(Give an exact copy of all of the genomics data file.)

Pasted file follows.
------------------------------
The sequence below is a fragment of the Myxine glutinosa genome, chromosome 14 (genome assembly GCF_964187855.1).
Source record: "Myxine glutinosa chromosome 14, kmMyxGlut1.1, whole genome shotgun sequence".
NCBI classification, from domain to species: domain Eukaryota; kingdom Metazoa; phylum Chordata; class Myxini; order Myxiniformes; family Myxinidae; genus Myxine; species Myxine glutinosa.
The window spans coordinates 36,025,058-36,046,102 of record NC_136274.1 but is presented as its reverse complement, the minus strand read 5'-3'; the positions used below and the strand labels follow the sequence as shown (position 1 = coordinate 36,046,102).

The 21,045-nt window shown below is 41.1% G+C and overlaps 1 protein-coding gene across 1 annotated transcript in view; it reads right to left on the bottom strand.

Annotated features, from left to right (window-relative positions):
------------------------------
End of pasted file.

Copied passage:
The sequence below is a fragment of the Myxine glutinosa genome, chromosome 14 (genome assembly GCF_964187855.1).
Source record: "Myxine glutinosa chromosome 14, kmMyxGlut1.1, whole genome shotgun sequence".
NCBI classification, from domain to species: domain Eukaryota; kingdom Metazoa; phylum Chordata; class Myxini; order Myxiniformes; family Myxinidae; genus Myxine; species Myxine glutinosa.
The window spans coordinates 36,025,058-36,046,102 of record NC_136274.1 but is presented as its reverse complement, the minus strand read 5'-3'; the positions used below and the strand labels follow the sequence as shown (position 1 = coordinate 36,046,102).

The 21,045-nt window shown below is 41.1% G+C and overlaps 1 protein-coding gene across 1 annotated transcript in view; it reads right to left on the bottom strand.

Annotated features, from left to right (window-relative positions):